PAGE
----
Scott Walton was born and raised in Rogers County and is a product of a multigenerational Rogers County family. "There's so much about Rogers County that other places simply can't measure up to," he says.

After entering law enforcement Walton was assigned to the patrol division but was determined to earn a mass of knowledge and sought assignments in other areas of the department. Walton's first assignment out of patrol was as a K-9 officer. Scott and his four-legged partner, Beau, worked together for several years until Walton was tapped to serve in the detective division.

With his experience as a detective Walton went on to another specialty assignment with the Special Investigations Unit. The elite unit was charged with fighting the booming narcotics trade and tackling vice crimes. While in the SID Walton was accepted as a member of the Multi-Jurisdictional Task Force. The Multi-Jurisdictional Taskforce was a special unit that pulled in the resources of many Tulsa Regional Law Enforcement agencies with the mission of going after the most elusive and dangerous criminals.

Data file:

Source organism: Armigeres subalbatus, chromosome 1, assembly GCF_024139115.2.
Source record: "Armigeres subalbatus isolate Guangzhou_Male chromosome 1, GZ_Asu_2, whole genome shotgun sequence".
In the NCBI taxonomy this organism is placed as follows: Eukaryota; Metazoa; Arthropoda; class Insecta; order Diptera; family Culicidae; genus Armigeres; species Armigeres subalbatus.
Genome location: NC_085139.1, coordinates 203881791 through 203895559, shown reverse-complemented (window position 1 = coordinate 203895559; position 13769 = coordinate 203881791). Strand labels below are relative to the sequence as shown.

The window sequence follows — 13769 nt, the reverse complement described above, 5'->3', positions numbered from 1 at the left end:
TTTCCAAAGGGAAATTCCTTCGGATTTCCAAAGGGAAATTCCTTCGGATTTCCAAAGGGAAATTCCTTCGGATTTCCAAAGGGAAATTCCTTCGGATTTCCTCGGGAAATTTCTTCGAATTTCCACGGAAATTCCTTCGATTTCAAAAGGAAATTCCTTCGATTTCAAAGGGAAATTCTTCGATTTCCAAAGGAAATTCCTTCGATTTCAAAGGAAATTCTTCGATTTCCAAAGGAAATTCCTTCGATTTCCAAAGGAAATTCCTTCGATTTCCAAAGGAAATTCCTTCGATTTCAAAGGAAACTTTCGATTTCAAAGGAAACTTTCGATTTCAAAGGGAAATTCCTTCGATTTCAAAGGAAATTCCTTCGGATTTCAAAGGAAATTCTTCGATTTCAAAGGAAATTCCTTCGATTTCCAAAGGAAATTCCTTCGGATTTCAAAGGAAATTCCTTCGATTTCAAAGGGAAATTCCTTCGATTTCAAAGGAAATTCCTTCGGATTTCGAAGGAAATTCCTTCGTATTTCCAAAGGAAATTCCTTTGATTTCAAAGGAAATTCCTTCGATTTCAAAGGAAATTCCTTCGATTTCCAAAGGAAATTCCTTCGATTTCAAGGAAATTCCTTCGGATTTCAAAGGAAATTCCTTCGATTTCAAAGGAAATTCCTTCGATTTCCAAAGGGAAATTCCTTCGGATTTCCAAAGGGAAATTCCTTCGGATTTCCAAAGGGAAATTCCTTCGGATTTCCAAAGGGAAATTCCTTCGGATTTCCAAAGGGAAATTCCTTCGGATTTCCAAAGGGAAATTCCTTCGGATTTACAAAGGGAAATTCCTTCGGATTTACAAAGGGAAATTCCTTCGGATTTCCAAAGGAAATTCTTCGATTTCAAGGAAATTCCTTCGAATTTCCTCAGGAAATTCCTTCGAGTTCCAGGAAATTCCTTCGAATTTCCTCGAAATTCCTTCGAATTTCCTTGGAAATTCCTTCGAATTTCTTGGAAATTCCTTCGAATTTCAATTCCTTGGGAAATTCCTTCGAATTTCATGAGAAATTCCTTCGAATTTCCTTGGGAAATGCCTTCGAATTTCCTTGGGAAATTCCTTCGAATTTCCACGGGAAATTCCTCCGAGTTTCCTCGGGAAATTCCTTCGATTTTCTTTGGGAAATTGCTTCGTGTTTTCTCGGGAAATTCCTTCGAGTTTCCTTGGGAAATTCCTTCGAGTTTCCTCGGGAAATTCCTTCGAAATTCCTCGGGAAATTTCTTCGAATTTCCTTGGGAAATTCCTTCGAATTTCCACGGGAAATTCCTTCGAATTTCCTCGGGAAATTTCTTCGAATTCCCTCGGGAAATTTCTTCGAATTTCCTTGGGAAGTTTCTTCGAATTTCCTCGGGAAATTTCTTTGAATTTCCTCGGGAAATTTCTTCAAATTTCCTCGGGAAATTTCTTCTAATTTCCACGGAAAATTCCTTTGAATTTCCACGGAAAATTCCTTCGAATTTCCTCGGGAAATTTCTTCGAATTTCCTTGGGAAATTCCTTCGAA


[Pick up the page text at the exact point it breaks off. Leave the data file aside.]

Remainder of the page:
Walton rode high for another specialty assignment when he tried out and was accepted to the esteemed ranks of the Tulsa Police Mounted Patrol. As an officer in the Mounted Patrol, Scott rode horseback in dangerous, high crime and concentrated areas. Still, Walton wasn't finished expanding his knowledge base. He took another assignment in the newly formed Street Crimes unit. The Street Crimes Unit was formed to respond to the need for undercover officers to fight street-level vice crimes, such as local drug dealers, pimps, prostitutes, thugs and other forms of low life at the street level.

When school violence was thrust into the spotlight, Walton was at the forefront of keeping kids safe. The Tulsa Police Department, in conjunction with the public schools, began a program that placed police officers inside of schools to help combat school violence and keep drug dealers away from children. Walton was one of the first School Resource Officers and learned the value of partnerships between law enforcement and education.